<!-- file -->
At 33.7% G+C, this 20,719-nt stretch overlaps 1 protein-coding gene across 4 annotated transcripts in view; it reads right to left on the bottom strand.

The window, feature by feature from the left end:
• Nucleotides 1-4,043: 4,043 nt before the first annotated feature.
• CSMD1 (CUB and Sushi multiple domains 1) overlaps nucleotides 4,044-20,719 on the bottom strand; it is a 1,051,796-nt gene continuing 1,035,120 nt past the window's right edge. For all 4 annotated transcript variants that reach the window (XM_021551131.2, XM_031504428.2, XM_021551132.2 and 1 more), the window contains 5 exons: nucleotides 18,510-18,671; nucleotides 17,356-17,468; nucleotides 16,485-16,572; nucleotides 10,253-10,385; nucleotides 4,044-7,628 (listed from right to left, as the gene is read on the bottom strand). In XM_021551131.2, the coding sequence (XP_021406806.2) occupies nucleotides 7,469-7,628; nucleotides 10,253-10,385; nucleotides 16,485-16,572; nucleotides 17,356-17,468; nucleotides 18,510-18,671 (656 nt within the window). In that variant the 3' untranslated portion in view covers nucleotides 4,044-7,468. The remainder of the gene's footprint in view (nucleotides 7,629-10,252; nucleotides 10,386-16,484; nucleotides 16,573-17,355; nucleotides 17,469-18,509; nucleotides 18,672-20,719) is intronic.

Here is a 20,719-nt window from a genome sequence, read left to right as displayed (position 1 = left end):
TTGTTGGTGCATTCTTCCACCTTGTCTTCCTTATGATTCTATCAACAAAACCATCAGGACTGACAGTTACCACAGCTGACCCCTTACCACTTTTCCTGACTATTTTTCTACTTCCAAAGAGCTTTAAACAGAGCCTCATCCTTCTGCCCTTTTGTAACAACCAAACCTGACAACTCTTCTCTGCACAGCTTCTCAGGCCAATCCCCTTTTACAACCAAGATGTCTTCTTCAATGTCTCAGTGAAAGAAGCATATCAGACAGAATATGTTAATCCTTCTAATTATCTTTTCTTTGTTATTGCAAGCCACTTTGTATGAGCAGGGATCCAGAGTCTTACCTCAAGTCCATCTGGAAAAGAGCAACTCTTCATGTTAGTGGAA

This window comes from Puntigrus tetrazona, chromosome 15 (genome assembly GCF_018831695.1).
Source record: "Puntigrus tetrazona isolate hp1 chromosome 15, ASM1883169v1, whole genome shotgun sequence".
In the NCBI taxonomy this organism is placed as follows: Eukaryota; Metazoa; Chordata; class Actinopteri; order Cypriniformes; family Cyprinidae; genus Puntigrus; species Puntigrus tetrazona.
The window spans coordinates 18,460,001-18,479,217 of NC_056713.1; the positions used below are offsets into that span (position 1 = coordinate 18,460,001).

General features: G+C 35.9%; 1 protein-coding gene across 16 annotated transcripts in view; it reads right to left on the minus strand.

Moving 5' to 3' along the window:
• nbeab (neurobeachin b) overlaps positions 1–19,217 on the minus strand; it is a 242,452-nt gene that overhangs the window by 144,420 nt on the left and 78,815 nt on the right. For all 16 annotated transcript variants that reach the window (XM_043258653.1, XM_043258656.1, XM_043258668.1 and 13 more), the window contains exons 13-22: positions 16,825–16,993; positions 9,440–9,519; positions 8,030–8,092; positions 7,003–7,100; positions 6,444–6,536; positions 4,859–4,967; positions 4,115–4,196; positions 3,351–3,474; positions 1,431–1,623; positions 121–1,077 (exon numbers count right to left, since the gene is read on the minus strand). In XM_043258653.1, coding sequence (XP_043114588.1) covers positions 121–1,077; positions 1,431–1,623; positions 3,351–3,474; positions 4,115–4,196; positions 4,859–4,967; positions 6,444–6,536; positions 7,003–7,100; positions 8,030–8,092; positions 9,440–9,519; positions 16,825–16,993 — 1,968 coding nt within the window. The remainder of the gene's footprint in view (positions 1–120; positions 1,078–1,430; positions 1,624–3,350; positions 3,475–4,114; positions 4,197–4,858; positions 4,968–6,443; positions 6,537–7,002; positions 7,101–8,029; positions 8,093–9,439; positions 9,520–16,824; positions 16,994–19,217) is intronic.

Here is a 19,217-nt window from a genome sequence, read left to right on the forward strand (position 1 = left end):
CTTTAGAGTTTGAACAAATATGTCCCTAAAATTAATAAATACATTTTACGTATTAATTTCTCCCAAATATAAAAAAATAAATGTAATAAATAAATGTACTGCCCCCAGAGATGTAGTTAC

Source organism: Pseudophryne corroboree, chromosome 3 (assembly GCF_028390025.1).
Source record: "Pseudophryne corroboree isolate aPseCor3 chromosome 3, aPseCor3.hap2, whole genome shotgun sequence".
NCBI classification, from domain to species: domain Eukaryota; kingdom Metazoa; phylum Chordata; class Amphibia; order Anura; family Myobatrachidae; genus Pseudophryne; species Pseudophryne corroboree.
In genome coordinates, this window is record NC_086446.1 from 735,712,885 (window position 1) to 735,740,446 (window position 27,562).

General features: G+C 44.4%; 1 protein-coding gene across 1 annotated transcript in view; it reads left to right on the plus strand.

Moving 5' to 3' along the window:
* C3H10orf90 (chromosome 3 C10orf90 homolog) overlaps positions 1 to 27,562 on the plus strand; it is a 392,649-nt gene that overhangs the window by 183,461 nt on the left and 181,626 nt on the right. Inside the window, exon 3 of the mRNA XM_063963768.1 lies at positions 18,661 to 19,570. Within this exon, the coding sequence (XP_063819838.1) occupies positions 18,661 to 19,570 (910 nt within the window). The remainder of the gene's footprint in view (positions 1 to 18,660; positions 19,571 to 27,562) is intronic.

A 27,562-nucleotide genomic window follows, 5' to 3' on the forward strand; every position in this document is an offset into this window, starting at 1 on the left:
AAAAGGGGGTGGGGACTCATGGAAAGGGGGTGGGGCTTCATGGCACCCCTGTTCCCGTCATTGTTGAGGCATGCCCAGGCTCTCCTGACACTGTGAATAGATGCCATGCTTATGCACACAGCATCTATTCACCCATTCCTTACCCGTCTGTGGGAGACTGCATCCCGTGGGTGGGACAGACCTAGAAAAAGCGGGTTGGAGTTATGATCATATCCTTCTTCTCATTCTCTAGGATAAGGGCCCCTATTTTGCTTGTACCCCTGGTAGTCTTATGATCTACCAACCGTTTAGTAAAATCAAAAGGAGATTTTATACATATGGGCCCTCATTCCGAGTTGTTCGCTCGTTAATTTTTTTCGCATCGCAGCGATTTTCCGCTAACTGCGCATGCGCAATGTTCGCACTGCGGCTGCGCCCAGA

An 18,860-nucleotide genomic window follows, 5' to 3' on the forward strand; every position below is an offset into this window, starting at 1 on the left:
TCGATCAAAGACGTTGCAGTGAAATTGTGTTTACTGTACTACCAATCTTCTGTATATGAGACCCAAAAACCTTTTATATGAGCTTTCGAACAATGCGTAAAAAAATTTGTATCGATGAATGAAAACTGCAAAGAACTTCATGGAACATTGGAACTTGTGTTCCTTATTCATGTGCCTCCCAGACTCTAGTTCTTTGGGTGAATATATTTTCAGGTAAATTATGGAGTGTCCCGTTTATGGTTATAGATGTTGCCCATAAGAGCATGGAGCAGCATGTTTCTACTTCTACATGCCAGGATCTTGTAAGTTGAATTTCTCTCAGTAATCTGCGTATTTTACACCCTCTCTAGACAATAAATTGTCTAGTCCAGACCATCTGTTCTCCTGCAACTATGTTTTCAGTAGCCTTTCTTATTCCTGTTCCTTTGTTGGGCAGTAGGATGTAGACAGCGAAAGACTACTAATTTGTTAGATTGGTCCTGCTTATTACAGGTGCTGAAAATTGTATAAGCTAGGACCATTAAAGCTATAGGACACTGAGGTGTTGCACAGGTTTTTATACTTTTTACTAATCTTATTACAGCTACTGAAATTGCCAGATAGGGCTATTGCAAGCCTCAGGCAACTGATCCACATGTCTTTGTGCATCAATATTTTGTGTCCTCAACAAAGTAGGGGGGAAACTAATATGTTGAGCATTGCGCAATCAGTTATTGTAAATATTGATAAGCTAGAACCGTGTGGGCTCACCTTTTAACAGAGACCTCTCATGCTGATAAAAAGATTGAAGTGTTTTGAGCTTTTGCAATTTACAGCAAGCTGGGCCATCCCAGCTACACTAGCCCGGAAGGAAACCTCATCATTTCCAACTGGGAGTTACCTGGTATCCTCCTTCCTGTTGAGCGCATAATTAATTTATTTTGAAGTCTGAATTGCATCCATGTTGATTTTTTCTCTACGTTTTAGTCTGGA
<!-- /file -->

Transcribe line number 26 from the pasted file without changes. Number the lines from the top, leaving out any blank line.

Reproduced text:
TCGATCAAAGACGTTGCAGTGAAATTGTGTTTACTGTACTACCAATCTTCTGTATATGAGACCCAAAAACCTTTTATATGAGCTTTCGAACAATGCGTAAAAAAATTTGTATCGATGAATGAAAACTGCAAAGAACTTCATGGAACATTGGAACTTGTGTTCCTTATTCATGTGCCTCCCAGACTCTAGTTCTTTGGGTGAATATATTTTCAGGTAAATTATGGAGTGTCCCGTTTATGGTTATAGATGTTGCCCATAAGAGCATGGAGCAGCATGTTTCTACTTCTACATGCCAGGATCTTGTAAGTTGAATTTCTCTCAGTAATCTGCGTATTTTACACCCTCTCTAGACAATAAATTGTCTAGTCCAGACCATCTGTTCTCCTGCAACTATGTTTTCAGTAGCCTTTCTTATTCCTGTTCCTTTGTTGGGCAGTAGGATGTAGACAGCGAAAGACTACTAATTTGTTAGATTGGTCCTGCTTATTACAGGTGCTGAAAATTGTATAAGCTAGGACCATTAAAGCTATAGGACACTGAGGTGTTGCACAGGTTTTTATACTTTTTACTAATCTTATTACAGCTACTGAAATTGCCAGATAGGGCTATTGCAAGCCTCAGGCAACTGATCCACATGTCTTTGTGCATCAATATTTTGTGTCCTCAACAAAGTAGGGGGGAAACTAATATGTTGAGCATTGCGCAATCAGTTATTGTAAATATTGATAAGCTAGAACCGTGTGGGCTCACCTTTTAACAGAGACCTCTCATGCTGATAAAAAGATTGAAGTGTTTTGAGCTTTTGCAATTTACAGCAAGCTGGGCCATCCCAGCTACACTAGCCCGGAAGGAAACCTCATCATTTCCAACTGGGAGTTACCTGGTATCCTCCTTCCTGTTGAGCGCATAATTAATTTATTTTGAAGTCTGAATTGCATCCATGTTGATTTTTTCTCTACGTTTTAGTCTGGA